There are some 627 parks comprising roughly 43,000 acres of park land across the 671 square miles of Houston. According to the Trust for Public Land’s annual ParkScore index, 61% of Houstonians — 1.39 million — live a half-mile or less from a park. But that leaves 900,000-plus residents who aren’t a 10-minute walk from a park. The City of Houston has targeted a goal of having 75% of Houstonians within a 10-minute walk by 2040, which translates to an additional 500,000 residents.

SPARK parks are a valuable tool for filling these gaps in underserved neighborhoods and “park deserts.” By making playgrounds accessible to more families and households, they support increased activity — more of it and more often. And they provide an opportunity to sew a patchwork of small parks across the city. These local green spaces can bring together neighbors who might otherwise never meet and tighten cohesion in a community. Potentially, that patchwork will strengthen the social fabric at both the city and neighborhood levels.

Creating a SPARK

Starting the SPARK process requires a principal to send a letter requesting their school be considered as a SPARK park site.

Early each year, SPARK staff members visit all the schools that applied in the past year to discuss the request and to confirm there’s buy-in from the community — including residents, churches, businesses and civic clubs. Buy-in from the neighborhood is vital to the success of a SPARK park, and to qualify, the community must be willing to help plan and fund the park.

“SPARK requires active participation by the children, school staff and community in the design and funding of the project, which increases buy-in and a sense of ownership of the completed project,” said Guy Hagstette of the Kinder Foundation. “All schools and their school district must raise at least some money for the project, and communities can think of incredibly creative ways to secure those funds, which are often matched by local businesses and governments.”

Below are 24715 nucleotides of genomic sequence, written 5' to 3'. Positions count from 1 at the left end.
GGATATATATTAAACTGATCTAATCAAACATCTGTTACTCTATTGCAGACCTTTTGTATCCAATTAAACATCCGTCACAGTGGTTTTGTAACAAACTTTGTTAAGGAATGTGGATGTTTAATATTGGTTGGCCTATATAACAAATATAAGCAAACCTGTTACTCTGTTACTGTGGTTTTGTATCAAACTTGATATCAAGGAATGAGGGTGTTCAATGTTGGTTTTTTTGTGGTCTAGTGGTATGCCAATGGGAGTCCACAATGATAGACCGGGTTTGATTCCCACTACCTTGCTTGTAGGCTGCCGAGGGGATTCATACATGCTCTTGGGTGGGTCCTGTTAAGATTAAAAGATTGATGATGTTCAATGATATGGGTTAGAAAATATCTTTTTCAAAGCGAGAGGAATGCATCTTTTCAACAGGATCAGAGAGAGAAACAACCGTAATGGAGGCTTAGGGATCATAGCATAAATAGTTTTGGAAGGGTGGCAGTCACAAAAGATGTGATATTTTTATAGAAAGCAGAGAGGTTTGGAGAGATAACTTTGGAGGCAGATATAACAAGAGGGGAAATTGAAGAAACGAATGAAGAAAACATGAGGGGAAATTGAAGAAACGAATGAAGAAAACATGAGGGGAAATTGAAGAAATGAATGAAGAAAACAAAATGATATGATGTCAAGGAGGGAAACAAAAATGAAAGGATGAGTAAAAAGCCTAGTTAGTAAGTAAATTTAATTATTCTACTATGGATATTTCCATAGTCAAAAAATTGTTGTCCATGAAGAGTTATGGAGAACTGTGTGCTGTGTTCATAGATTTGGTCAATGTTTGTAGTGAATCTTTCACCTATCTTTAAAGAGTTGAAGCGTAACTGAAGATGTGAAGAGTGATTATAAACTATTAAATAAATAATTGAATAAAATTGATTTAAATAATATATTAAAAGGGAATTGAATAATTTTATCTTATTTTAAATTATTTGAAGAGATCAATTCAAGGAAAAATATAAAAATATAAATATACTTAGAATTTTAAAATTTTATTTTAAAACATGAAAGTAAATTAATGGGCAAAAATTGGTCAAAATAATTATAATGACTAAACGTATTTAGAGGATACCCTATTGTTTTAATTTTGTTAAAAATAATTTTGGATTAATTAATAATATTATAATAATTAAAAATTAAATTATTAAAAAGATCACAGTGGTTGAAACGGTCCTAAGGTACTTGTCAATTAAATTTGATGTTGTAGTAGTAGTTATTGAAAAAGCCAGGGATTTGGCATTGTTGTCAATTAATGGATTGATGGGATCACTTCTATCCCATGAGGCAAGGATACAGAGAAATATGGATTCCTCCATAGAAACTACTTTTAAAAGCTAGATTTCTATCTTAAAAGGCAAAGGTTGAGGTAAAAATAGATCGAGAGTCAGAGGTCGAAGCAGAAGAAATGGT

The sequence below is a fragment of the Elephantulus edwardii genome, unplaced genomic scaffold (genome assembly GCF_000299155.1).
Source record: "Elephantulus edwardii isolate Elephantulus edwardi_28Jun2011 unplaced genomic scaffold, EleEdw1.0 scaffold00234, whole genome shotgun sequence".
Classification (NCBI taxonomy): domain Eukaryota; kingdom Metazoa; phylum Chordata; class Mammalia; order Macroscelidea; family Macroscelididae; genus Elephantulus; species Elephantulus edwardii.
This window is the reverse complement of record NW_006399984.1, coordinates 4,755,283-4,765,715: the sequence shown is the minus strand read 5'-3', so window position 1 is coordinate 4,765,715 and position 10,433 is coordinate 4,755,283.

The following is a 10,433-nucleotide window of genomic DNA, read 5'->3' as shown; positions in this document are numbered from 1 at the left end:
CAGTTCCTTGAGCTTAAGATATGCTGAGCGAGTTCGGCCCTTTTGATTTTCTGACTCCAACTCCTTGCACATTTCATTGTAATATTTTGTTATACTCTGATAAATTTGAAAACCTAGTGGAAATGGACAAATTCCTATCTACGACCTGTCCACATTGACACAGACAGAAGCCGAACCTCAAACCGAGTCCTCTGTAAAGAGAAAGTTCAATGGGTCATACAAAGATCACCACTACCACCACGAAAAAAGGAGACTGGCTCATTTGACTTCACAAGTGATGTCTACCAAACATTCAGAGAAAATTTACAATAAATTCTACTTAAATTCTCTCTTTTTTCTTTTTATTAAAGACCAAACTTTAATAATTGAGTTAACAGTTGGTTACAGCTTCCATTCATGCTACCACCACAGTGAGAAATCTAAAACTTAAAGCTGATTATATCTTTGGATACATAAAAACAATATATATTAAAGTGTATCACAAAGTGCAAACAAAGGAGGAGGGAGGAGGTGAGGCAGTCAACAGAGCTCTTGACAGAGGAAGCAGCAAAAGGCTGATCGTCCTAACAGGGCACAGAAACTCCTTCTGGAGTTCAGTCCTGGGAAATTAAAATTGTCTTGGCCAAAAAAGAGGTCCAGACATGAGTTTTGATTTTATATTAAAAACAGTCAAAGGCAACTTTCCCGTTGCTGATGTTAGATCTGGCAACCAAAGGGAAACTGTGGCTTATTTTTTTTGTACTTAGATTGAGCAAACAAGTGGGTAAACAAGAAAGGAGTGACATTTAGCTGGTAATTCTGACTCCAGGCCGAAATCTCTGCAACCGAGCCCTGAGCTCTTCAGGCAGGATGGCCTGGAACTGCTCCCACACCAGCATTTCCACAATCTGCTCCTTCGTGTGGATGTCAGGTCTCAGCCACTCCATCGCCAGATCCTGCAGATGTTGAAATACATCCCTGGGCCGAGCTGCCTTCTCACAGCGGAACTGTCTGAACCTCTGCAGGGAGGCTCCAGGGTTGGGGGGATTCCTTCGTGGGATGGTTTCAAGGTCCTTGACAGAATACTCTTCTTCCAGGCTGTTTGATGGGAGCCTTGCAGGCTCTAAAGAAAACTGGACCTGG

Once a school is chosen, the goal is for parks to be completed within 12 to 18 months. Community input is also a big part of each park’s design, which is intended to reflect the needs, interests and creative efforts of the surrounding neighborhood. That input makes the park a more personalized — and useful — resource, which means it is more likely to be used more. The SPARK park planning and design process is a true community effort that involves parents, school staff members and neighborhood residents, in addition to local architects and designers.

“What people may not realize is that the school district and the local community also contribute to the creation of each park,” said Nancy Kinder, President and CEO of the Kinder Foundation. “This results in a deeper local connection.”

Mitigating ‘park deserts’ in Houston

The Trust for Public Land (TPL) assigns each of the 100 largest U.S. cities’ park systems a ParkScore rating based on acreage, investment, amenities and access. Houston’s latest rating ranks it at No. 78 in the nation. TPL also identifies the five areas of each city where new parks could make the biggest impact by putting the largest number of residents within a 10-minute walk of a park. In Houston, the five optimized locations are on the city’s southwest side, in four of its most densely populated ZIP codes:

No. 1: 77036 (Sharpstown): 10,460 residents per square mile
No. 2: 77027: 6,407 residents per square mile
No. 5: 77057 (Uptown): 9,786 residents per square mile
Nos. 3 and 4: 77063 (Briar Meadow): 8,532 residents per square mile

TPL data indicating areas of park need come into play when decisions are made on which schools are selected for SPARK park sites.

“Equity is measured by access to a nearby park, and the relative quality and maintenance level of park amenities across the city,” Hagstette said. “SPARK addresses both issues very effectively. Elementary, middle and charter schools are located in all neighborhoods, and by using demographic data and GIS, ‘park deserts’ can be identified and prioritized to be ‘SPARKed.’”